By William S. Becker

Donald Trump’s slash-and-burn campaign against federal regulations may be impressing his base, but it has produced more smoke than fire. The online news magazine Slate reports that nine of every 10 Trump attacks on regulations have been defeated in court so far.

This does not mean that Trump’s deregulation campaign is harmless, however. When a rule involves environmental protection such as reductions in climate-changing pollution, the Trump Administration’s attack causes some degree of turmoil in energy markets, among energy investors, and in energy policies at state and local levels. At minimum, Trump’s ideologically driven deregulation campaign slows down efforts at every level of society to mitigate the adverse consequences of climate change.

In addition, there is an even more important result. Trump’s people are trying to change the way the government quantifies the costs and benefits of regulations so that rules seem less important and killing them seems less harmful to the American people, the economy, and the environment. Trump is cooking the books, playing loose with the numbers and engaging in mathematical manipulations to make the government’s environmental rules look disposable.

This is a trend that Congress must stop, starting with an investigation by the House Energy Subcommittee on Oversight and Investigations chaired by Rep. Diana DeGette of Colorado.

Trump calculates that deregulation is politically popular because few of us want the government telling us what we can and cannot do. Trump routinely blames rules for killing jobs and hobbling enterprise. But federal regulations do not deserve the bad rap they are usually given. They are the principal way that the Executive Branch implements the laws that Congress passes. Without the regulations that implement the Clean Air Act, for example, many more industries would pollute with abandon and many more Americans would get sick or die from exposure to toxins in air and water.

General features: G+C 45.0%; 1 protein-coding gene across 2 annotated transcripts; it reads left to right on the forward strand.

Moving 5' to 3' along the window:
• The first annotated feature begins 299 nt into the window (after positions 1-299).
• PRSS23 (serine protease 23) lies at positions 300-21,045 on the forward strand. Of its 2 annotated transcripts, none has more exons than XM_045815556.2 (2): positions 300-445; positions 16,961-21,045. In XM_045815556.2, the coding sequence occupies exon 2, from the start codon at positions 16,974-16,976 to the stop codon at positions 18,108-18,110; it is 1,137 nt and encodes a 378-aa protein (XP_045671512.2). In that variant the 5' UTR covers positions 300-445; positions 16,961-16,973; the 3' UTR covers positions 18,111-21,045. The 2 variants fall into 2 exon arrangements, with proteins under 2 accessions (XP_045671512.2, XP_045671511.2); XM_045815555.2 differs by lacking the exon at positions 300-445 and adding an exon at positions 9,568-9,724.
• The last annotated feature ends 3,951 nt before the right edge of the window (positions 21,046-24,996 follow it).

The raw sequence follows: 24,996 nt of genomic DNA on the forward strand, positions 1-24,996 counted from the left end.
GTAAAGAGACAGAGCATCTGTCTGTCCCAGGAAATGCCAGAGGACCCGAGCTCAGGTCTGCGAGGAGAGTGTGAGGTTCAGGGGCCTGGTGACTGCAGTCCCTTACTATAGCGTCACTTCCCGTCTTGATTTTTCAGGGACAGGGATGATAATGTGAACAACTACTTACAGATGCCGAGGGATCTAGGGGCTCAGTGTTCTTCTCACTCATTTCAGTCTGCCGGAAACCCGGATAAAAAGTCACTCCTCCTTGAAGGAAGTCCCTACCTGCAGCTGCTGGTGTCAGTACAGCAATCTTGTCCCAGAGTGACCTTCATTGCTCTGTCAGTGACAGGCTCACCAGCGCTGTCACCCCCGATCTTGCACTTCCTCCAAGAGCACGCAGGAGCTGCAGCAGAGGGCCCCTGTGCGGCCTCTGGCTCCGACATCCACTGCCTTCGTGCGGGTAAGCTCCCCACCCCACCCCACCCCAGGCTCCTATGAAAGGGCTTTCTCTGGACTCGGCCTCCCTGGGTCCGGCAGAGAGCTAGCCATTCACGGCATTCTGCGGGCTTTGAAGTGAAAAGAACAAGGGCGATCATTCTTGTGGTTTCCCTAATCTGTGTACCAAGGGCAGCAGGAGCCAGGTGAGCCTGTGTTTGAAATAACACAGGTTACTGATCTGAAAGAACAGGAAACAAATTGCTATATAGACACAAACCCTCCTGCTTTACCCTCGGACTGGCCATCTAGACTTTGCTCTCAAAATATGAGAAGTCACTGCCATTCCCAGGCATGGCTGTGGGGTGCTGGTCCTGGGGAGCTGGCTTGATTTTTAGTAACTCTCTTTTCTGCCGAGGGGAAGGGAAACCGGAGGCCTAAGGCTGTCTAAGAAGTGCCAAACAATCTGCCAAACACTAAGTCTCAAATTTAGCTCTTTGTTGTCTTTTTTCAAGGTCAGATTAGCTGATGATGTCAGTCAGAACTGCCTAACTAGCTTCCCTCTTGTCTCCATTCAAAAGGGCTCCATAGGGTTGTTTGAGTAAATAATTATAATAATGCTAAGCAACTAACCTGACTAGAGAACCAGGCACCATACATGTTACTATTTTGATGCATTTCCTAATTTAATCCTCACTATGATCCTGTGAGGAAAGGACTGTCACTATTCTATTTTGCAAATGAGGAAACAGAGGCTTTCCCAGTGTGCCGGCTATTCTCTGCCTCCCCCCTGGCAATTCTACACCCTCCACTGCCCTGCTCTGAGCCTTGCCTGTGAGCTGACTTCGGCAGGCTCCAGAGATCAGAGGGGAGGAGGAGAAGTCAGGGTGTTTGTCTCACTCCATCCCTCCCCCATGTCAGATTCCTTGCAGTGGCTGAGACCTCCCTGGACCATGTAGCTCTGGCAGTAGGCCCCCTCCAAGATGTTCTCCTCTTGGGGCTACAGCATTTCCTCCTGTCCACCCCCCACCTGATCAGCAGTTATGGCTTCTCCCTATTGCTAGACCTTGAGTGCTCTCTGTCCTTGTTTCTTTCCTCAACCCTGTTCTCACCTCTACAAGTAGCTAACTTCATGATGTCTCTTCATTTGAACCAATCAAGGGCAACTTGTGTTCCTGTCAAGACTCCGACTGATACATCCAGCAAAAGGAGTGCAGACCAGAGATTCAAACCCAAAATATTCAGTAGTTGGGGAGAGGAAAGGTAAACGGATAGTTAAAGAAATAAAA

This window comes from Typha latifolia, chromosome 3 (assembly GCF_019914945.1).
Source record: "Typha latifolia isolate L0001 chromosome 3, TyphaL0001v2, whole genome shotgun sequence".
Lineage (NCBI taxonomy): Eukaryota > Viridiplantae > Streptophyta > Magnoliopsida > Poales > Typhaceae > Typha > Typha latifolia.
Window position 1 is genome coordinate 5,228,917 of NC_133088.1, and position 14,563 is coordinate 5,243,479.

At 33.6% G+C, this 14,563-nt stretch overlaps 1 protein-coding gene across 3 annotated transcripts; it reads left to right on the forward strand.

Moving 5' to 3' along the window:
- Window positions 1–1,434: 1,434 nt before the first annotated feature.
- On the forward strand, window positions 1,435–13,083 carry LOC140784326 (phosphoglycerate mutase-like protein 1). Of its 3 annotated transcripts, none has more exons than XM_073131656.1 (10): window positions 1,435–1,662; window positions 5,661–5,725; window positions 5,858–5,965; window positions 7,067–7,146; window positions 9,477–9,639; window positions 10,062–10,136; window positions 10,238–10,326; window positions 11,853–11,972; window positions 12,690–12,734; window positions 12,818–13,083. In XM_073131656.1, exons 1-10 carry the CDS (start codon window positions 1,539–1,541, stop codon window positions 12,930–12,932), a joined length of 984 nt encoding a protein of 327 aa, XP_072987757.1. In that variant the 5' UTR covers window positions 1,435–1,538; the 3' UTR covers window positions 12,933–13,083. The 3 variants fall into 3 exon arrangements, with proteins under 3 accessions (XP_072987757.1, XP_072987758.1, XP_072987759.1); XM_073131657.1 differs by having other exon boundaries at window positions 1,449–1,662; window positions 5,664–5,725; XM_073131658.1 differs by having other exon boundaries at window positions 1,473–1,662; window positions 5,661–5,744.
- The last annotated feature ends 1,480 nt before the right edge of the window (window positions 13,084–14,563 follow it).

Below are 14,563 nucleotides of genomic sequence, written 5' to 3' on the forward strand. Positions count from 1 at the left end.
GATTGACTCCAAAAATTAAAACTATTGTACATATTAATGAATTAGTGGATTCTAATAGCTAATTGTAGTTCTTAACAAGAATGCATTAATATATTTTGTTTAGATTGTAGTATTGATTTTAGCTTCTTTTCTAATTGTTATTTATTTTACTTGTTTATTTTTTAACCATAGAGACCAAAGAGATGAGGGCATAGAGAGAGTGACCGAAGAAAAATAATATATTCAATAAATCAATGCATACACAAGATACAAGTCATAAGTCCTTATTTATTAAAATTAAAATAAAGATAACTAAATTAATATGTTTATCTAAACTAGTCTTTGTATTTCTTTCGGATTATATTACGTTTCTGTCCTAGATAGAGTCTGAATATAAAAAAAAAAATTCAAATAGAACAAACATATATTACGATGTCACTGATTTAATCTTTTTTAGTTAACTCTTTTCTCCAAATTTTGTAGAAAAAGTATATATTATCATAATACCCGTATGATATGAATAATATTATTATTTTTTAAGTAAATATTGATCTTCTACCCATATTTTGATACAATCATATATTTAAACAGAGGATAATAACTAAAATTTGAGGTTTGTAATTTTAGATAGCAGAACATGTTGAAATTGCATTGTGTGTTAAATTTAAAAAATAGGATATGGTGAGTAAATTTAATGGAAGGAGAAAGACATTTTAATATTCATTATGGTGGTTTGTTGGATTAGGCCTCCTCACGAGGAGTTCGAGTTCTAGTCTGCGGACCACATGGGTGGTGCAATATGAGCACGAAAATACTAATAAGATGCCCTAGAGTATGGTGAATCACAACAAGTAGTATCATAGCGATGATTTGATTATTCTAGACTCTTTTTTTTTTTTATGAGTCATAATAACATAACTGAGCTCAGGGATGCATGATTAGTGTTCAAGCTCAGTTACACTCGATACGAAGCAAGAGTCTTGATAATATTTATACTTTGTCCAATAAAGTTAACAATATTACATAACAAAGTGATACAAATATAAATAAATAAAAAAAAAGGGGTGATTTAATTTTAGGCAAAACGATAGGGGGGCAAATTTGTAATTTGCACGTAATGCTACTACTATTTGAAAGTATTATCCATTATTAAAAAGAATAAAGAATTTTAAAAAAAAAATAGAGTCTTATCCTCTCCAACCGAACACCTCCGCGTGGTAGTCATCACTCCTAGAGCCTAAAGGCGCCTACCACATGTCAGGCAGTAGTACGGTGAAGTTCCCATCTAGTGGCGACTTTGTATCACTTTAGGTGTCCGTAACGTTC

The most important environmental problem in the United States, and worldwide, is global climate change. The most important cause is carbon dioxide (CO2) pollution from power plants and vehicles. The Sabin Center at the Columbia Law School, one of several organizations tracking Trump’s deregulation campaign, has documented 118 cases so far where the Administration has modified, repealed or manipulated climate-related regulations.  The New York Times documents 83 (see chart). In many of those cases, the Administration’s objective is to allow unbridled production and use of fossil fuels responsible for global warming. Examples range from opening 9 million acres of natural habitat to oil and gas drilling to allowing new coal-fired power plants to emit more CO2.

Sometime this summer, the Administration plans to finalize the weakening of two of the most important climate-change rules – the Clean Power Plan, which created the first-ever constraints on carbon dioxide emissions from power plants, and new fuel efficiency standards for vehicles. 

Meanwhile, in the background, the Administration is manipulating the way the government counts the benefits and costs of regulations. Its motive is to make fossil fuels look more benign and to make constraints on those fuels look less important. For example:

  • Trump’s Environmental Protection Agency (EPA) originally estimated that an additional 1,400 Americans would die prematurely if the current rule – the Obama Administration’s “Clean Power Plan” – is weakened. The Administration didn’t like that number, so it changed the way it calculated deaths so the body count would be lower.
  • Last fall, Trump’s people manipulated the formula for calculating the social cost of carbon (SCC). The SCC is a method to more accurately quantify the social and environmental consequences of carbon-based energy – consequences that typically were not considered in the past. Under President Obama, an interagency team and the National Academy of Sciences determined that the social cost of carbon in 2020 would be $51 a ton. To make fossil fuel emissions seem less harmful, Trump’s people changed in the formula to bring the SCC down to the $1 to $7 range.